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An Introduction to Product Family Evaluation Graphs

[+] Author Affiliations
Xiaoli Ye, John K. Gershenson, Kiran Khadke, Xiaoxia Lai, Fang Guo

Michigan Technological University, Houghton, MI

Paper No. DETC2005-85229, pp. 403-412; 10 pages
  • ASME 2005 International Design Engineering Technical Conferences and Computers and Information in Engineering Conference
  • Volume 5a: 17th International Conference on Design Theory and Methodology
  • Long Beach, California, USA, September 24–28, 2005
  • Conference Sponsors: Design Engineering Division and Computers and Information in Engineering Division
  • ISBN: 0-7918-4742-X | eISBN: 0-7918-3766-1
  • Copyright © 2005 by ASME


With increasingly aggressive competition for market share, manufacturing companies are facing the challenge of providing nearly customized products at bulk prices. To achieve this, product families — a group of related products derived from a single product platform — have been used to provide strategic variety to satisfy customer requirements and simultaneously achieve economies of scale. Many methods for product family design have been developed. However, we still lack the ability to evaluate a product family based on quantitative tradeoffs between product family commonality and product family variety. In this paper, we introduce the Product Family Evaluation Graph (PFEG), which can assist product family designers choosing the “best” product family design among a set of product family design options. This method is complete in its formulation, but lacking in tools for implementation. It is our purpose to show the usefulness of such a method and discuss its foundation. We show how the tool can be used to compare candidate product family designs and used in the robust design of a single product family. In addition, we highlight the strategic factors and measures that are the basis for evaluating any product family. We offer ten example strategic factors — customization, market life, technological innovation, family size, complexity, development time, service and maintenance, environmental impacts, manufacturing cost, and production volume — that determine the ideal tradeoff strategy between commonality and variety. We also highlight the need for more research into the validity of these factors, the specific relationships between these factors, and a tradeoff strategy. The measures of commonality are shown to be well established. However, we show that there is still a glaring need for the quantitative evaluation of product family variety. In summary, this paper is intended as a starting place, an opening set of questions, and as a framework for the general solution to the problem of a quantitative evaluation of product family design.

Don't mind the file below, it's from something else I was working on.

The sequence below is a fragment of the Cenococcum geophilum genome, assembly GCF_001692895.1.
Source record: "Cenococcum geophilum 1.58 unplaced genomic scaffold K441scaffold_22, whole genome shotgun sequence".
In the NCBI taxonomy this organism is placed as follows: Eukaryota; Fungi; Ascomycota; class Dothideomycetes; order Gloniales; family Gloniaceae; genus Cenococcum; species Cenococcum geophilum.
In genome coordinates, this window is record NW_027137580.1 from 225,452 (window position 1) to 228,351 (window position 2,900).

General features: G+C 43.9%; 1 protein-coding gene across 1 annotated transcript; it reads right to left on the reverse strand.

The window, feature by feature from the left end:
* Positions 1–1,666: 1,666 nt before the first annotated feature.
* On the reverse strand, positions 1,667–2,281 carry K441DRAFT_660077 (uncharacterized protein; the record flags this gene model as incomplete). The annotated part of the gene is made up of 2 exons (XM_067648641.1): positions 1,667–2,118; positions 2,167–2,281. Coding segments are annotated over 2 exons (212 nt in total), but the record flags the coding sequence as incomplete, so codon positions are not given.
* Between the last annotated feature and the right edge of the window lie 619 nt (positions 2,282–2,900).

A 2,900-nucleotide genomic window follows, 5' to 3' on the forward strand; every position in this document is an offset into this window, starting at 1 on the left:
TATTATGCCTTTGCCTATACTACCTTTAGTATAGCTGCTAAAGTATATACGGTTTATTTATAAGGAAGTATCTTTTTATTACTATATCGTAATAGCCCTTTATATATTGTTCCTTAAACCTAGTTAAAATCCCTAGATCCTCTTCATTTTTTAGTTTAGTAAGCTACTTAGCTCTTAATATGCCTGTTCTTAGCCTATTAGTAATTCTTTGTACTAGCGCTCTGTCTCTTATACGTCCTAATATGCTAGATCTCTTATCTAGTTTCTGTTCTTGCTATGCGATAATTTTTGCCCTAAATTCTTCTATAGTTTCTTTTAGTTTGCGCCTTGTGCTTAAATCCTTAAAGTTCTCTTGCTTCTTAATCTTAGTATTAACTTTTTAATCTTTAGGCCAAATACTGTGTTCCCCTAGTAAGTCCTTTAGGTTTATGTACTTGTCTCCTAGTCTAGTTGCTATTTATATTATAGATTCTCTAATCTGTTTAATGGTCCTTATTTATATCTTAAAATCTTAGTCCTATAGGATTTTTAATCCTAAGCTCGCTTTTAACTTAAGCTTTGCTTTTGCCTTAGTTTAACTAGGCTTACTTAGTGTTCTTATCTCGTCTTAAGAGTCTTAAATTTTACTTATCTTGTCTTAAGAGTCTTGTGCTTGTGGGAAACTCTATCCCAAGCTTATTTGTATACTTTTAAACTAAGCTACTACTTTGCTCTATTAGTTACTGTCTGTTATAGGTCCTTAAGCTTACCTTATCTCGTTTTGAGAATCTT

Copyright © 2005 by ASME



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